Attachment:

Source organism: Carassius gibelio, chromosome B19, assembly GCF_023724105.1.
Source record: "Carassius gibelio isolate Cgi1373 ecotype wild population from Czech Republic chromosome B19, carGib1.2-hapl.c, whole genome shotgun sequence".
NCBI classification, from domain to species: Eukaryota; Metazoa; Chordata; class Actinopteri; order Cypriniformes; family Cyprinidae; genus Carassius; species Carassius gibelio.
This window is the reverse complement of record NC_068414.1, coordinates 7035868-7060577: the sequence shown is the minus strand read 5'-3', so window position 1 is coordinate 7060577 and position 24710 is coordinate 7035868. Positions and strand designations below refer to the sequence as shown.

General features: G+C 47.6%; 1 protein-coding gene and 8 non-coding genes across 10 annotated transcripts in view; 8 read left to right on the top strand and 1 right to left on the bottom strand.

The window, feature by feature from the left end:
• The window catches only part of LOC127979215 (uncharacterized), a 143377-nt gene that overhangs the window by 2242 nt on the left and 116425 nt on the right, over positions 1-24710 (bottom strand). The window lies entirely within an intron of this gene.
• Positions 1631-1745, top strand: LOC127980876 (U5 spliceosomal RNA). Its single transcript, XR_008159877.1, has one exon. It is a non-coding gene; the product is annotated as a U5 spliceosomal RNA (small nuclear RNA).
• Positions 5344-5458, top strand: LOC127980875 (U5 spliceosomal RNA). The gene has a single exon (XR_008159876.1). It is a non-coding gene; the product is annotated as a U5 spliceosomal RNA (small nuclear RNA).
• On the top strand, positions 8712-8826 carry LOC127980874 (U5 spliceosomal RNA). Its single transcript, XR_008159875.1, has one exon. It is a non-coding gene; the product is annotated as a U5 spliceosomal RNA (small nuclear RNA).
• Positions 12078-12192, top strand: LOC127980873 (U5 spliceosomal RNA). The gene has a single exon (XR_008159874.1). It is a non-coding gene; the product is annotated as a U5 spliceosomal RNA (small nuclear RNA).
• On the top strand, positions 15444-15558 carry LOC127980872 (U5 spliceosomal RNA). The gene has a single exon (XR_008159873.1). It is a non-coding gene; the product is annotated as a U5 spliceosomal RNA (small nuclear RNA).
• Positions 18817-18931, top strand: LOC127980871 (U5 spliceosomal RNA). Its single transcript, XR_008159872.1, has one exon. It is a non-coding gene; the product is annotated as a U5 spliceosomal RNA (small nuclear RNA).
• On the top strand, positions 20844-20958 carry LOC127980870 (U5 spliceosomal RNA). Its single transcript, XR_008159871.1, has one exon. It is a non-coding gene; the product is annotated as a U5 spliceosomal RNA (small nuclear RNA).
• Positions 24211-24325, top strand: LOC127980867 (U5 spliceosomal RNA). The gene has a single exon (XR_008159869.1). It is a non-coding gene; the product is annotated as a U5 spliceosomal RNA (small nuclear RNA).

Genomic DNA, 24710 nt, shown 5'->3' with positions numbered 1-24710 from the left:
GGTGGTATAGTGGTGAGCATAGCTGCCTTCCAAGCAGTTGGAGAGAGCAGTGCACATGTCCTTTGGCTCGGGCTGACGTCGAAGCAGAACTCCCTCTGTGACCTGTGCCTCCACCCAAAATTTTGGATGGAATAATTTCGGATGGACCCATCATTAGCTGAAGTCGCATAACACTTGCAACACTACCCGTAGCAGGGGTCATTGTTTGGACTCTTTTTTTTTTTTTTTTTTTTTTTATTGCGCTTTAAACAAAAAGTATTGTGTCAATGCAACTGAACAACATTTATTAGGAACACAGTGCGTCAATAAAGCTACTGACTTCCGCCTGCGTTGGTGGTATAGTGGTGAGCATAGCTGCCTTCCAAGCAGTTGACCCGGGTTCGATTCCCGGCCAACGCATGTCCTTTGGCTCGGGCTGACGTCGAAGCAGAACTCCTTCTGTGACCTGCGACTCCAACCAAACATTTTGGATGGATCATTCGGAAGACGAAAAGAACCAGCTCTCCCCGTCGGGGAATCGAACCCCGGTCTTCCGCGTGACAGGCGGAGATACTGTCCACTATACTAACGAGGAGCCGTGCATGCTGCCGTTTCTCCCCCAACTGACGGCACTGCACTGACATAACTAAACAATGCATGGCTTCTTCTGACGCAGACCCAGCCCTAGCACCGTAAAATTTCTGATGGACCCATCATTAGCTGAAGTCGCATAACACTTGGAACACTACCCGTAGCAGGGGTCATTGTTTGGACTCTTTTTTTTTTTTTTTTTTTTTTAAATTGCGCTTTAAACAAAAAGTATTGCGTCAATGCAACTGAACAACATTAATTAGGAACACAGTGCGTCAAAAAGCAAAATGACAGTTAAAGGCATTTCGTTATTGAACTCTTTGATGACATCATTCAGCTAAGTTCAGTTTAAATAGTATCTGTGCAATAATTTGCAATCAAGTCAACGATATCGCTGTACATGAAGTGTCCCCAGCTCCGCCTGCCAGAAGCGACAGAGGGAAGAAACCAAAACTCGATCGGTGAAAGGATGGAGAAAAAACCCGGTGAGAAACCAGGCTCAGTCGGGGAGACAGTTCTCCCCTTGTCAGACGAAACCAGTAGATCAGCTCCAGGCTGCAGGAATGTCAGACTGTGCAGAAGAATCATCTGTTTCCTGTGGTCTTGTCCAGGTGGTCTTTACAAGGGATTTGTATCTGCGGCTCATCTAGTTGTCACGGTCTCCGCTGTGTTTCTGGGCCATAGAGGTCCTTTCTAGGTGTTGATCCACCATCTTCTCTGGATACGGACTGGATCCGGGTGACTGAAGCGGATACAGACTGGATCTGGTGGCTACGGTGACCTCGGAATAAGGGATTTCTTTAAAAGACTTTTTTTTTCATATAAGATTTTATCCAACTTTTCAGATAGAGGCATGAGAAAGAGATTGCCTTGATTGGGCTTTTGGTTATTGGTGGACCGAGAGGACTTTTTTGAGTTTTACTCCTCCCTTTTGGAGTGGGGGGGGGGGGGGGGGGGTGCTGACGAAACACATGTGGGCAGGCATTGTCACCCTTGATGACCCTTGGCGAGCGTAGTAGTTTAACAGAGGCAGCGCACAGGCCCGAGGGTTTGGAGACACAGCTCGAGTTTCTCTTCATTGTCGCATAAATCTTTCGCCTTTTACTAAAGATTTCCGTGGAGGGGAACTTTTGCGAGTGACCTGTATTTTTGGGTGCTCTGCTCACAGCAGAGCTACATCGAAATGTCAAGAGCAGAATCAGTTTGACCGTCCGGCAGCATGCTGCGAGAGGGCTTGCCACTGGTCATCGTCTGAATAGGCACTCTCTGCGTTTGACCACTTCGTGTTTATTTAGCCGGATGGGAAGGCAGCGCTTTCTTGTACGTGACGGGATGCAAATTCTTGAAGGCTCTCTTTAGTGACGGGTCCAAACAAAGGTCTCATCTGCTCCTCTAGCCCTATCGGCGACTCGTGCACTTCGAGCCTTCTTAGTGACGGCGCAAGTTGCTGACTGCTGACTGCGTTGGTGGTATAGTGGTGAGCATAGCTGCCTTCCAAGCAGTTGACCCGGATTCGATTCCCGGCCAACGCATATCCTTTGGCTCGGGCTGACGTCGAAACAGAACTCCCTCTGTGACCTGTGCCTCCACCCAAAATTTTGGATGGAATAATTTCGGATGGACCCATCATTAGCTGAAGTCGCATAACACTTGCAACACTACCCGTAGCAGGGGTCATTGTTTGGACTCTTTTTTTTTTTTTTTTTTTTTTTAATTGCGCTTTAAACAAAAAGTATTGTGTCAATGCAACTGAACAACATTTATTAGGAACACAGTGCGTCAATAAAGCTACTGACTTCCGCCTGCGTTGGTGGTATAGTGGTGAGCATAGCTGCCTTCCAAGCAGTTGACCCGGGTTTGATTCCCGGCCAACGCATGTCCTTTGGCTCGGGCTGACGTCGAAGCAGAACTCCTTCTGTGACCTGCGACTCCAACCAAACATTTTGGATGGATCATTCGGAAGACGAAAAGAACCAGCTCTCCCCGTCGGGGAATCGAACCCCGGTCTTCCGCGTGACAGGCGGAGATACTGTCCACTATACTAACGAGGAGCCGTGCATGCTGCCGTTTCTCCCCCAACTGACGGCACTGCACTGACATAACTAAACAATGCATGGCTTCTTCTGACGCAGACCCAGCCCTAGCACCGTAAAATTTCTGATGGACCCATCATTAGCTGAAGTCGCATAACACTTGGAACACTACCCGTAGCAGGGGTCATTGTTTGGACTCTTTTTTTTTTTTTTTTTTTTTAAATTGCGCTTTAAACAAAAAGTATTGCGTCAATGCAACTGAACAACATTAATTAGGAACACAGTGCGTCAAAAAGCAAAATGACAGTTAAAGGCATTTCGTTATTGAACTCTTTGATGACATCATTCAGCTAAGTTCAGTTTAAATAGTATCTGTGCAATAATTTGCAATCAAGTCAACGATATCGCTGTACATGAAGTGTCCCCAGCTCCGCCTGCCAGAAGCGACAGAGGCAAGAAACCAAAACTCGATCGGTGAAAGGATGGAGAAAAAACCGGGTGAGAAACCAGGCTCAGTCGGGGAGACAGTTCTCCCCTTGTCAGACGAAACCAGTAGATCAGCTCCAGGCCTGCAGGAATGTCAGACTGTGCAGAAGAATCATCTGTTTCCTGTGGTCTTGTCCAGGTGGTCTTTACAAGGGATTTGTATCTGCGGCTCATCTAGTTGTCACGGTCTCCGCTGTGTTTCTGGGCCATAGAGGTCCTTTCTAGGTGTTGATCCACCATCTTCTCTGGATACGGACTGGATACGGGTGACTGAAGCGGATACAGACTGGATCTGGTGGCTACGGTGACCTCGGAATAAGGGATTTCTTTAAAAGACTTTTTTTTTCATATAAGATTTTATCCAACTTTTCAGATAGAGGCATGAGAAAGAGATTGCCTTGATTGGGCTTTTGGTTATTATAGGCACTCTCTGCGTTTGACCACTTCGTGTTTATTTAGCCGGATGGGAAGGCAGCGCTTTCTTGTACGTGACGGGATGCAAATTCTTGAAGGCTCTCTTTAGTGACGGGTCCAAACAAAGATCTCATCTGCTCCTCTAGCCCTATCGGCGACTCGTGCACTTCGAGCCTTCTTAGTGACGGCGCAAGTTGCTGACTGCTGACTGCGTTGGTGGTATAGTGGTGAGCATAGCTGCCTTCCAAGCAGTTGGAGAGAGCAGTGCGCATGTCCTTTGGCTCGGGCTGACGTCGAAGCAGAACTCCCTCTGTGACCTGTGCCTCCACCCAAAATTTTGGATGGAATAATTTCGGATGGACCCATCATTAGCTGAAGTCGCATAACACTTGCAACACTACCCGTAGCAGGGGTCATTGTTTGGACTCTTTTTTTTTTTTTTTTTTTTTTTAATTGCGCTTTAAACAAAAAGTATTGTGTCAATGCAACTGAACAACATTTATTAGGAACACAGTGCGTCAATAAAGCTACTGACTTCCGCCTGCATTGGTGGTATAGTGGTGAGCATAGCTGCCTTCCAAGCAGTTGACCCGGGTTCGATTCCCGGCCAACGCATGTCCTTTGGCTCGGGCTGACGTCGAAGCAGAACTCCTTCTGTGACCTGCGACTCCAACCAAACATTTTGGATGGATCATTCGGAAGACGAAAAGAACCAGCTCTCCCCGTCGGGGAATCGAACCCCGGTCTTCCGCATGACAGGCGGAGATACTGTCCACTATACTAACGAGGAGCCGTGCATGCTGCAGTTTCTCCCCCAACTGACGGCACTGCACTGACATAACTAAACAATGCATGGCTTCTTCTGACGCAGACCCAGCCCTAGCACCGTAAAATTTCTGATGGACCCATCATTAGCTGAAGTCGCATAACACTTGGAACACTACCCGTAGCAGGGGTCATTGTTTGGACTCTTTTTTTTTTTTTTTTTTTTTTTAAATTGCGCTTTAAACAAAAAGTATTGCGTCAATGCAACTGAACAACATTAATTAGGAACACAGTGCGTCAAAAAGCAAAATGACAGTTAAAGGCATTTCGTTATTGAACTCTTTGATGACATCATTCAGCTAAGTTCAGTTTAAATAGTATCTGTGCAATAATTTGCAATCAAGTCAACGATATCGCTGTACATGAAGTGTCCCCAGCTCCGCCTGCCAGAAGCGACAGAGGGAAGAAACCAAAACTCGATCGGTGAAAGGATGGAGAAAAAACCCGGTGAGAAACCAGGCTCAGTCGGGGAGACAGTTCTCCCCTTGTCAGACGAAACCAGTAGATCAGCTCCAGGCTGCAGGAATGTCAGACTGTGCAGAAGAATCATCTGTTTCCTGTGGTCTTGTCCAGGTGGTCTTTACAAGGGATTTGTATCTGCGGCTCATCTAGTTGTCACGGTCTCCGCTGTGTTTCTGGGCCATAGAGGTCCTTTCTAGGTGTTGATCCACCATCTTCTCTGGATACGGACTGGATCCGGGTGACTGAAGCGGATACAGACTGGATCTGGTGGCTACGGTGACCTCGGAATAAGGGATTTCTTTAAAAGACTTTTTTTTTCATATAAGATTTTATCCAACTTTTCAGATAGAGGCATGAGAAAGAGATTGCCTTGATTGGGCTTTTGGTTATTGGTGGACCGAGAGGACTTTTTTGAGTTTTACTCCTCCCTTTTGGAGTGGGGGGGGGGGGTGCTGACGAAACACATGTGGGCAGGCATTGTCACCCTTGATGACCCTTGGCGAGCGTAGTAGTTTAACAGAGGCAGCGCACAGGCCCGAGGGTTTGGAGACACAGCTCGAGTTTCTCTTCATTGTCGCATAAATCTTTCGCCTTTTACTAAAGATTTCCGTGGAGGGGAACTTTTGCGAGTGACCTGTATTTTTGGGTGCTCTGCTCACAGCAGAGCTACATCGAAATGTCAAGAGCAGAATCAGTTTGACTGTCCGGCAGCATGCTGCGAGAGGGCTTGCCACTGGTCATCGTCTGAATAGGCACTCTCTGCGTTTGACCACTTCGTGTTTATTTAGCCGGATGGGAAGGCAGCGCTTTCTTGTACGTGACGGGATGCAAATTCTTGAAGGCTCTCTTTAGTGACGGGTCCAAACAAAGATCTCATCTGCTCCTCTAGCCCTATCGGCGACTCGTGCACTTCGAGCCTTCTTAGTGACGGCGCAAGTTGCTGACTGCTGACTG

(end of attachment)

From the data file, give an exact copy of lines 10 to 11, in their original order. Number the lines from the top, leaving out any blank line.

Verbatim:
• On the top strand, positions 8712-8826 carry LOC127980874 (U5 spliceosomal RNA). Its single transcript, XR_008159875.1, has one exon. It is a non-coding gene; the product is annotated as a U5 spliceosomal RNA (small nuclear RNA).
• Positions 12078-12192, top strand: LOC127980873 (U5 spliceosomal RNA). The gene has a single exon (XR_008159874.1). It is a non-coding gene; the product is annotated as a U5 spliceosomal RNA (small nuclear RNA).